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Sovereign Wealth Funds: The very basics

Sovereign wealth funds now hold assets worth roughly 4% of global GDP, and are governed by politically-mandated investment objectives. A new IMF paper gives an overview of size, types, investments and governance structures of these institutions.

Sovereign Wealth Funds: Aspects of Governance Structures and Investment Management
Abdullah Al-Hassan, Michael Papaioannou, Martin Skancke, and Cheng Chih Sung
IMF Working Paper 13/231

The below are excerpts from the paper. Emphasis and cursive text have been added.

The size of Sovereign Wealth Funds

“Sovereign wealth funds (SWFs) are special purpose investment funds or arrangements that are owned by the general government. Created…for macroeconomic purposes, SWFs hold, manage, or administer assets to achieve financial objectives, and employ a set of investment strategies that include investing in foreign financial assets.”

“Total assets under management by Sovereign Wealth Funds (SWFs) have been growing rapidly over the last few years…Upper-end estimates indicate total SWF assets of around USD5 trillion. This figure, however, may double count some sovereign assets, by including central bank assets that are already captured in official reserves. Based on the definition of the International Working Group of Sovereign Wealth Funds, which excludes central banks and state-owned enterprises, the total assets of SWFs—with publically available data for thirty SWFs—are about USD3 trillion [4% of global GDP].”

The types of Sovereign Wealth Funds

“Though there are many SWFs with multiple objectives, based on IMF and the Santiago Principles taxonomy, five types of SWFs can be distinguished
  • Stabilization funds are set up to insulate the budget and economy from commodity price volatility and external shocks…[Examples are] Chile (Economic and Social Stabilization Fund), Timor-Leste, Iran, and Russia (Oil Stabilization Fund). Their investment horizons and liquidity objectives resemble central banks…They tend to invest largely in highly liquid portfolio of assets by allocating over 80% of their assets to fixed income securities, with government securities consisting around 70% of total assets.
  • Savings funds intend to share wealth across generations by transforming non-renewable assets into diversified financial assets…[Examples include] Abu Dhabi Investment Authority, Libya, and Russia (National Wealth Fund). Their investment mandate emphasizes high risk-return profile, thus, allocating high portfolio shares to equities and other investments (over 70%).
  • Development funds are established to allocate resources to priority socio-economic projects, usually infrastructure…[Examples are] the United Arab Emirates (Mubadala) and Iran (National Development Fund).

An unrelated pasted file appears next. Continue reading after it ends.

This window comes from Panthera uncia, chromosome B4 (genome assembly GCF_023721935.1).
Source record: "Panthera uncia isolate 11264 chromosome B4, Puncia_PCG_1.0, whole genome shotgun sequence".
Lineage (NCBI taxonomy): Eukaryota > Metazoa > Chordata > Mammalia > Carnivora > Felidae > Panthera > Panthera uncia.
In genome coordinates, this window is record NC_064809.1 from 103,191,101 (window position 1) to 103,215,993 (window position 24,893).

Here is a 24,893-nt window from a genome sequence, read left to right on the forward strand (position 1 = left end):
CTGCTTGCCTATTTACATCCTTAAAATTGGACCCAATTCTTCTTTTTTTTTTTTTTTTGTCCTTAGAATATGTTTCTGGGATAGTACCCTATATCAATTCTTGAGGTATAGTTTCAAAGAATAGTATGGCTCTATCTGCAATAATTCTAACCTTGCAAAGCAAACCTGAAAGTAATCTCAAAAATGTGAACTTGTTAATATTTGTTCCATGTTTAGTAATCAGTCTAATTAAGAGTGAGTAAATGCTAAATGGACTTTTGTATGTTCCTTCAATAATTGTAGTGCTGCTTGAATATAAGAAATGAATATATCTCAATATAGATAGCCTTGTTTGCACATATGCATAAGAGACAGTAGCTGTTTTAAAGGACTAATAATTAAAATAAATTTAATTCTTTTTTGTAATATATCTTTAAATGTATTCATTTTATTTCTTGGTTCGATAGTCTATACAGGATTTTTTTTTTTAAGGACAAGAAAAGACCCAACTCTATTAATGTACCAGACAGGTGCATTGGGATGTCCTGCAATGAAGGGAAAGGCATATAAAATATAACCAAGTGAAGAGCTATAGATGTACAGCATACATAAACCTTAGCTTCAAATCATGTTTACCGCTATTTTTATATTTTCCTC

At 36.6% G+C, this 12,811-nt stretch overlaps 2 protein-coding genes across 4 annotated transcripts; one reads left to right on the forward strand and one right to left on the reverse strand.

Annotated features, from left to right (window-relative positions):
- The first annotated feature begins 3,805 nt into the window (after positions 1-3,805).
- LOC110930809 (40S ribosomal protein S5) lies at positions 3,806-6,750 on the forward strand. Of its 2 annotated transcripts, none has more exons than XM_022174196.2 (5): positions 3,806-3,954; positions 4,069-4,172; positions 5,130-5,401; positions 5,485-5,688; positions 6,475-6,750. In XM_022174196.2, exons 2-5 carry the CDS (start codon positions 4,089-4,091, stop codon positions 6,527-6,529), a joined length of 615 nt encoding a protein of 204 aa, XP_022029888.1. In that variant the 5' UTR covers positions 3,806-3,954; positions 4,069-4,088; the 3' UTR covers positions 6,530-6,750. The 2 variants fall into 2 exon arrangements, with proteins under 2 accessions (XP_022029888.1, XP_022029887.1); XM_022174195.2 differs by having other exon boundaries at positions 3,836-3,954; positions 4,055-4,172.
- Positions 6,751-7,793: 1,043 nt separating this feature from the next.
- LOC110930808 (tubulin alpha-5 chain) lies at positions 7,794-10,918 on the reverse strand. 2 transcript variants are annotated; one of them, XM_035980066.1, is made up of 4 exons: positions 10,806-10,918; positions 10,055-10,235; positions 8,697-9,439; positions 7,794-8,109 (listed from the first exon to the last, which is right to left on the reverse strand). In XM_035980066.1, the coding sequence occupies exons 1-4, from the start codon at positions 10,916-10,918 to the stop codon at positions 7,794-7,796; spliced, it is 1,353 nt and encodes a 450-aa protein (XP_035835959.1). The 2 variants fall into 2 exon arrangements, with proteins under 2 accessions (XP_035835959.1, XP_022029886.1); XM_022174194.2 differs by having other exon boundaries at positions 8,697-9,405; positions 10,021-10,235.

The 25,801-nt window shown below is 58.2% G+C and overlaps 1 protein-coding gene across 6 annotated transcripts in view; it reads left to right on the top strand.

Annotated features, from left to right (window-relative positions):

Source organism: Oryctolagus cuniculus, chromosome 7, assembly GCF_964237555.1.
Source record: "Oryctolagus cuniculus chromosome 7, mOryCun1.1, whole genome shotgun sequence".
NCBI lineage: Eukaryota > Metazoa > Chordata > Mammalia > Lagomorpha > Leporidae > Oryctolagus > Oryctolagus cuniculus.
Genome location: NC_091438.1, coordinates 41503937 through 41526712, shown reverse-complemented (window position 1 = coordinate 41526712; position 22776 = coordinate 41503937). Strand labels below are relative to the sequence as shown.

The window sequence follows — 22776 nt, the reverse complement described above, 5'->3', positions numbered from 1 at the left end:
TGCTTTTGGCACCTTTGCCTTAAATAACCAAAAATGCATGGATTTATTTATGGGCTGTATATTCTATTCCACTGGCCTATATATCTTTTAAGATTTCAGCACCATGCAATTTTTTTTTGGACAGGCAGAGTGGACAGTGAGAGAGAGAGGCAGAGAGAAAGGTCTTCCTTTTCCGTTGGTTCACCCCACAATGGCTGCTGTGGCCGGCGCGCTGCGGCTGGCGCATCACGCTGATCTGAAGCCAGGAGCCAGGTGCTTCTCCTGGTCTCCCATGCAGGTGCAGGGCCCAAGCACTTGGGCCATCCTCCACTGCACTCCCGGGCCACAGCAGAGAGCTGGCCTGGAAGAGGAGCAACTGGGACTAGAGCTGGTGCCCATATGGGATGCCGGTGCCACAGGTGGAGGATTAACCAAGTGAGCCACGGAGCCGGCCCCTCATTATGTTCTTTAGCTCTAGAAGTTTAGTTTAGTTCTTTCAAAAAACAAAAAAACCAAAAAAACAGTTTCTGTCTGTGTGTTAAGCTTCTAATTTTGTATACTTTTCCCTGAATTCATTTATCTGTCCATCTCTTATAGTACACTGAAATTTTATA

• Pension reserve funds are set up to meet identified outflows in the future with respect to pension-related contingent-type liabilities on the government‘s balance sheet [for example in] Australia, Ireland, and New Zealand. They held high shares in equities and other investments to offset rising pension costs.
  • Reserve investment corporations intend to reduce the negative carry costs of holding reserves or to earn higher return on ample reserves, while the assets in the funds are still counted as reserves…[Examples are] China, South Korea, and Singapore. To achieve this objective, they pursue higher returns by high allocations in equities and alternative investments—with up to 50% in South Korea and 75% in Singapore‘s Government Investment Corporation.”
“In practice, there is a wide variety of legal frameworks for SWFs. This partly reflects the fact that different countries have chosen different legal forms for these funds. Generally, SWFs are established (i) as separate legal entities under law with legal identities and full capacity to act; (ii) take the form of state-owned corporations also with distinct legal persona; or (iii) as a pool of assets owned by the state or the central bank, without a separate legal identity.”
The manager model‖ and the investment company model‖ are the two dominant forms of institutional setup for SWFs…In the manager model the legal owner of the pool of assets constituting the SWF (usually the ministry of finance) gives an investment mandate to an asset manager… In the investment company model, the government as owner sets up an investment company that in turn owns the assets of the fund. This model is typically employed when the investment strategy implies more concentrated investments and active ownership in individual companies (Temasek, Singapore), or the fund has a development objective in addition to a financial return objective.

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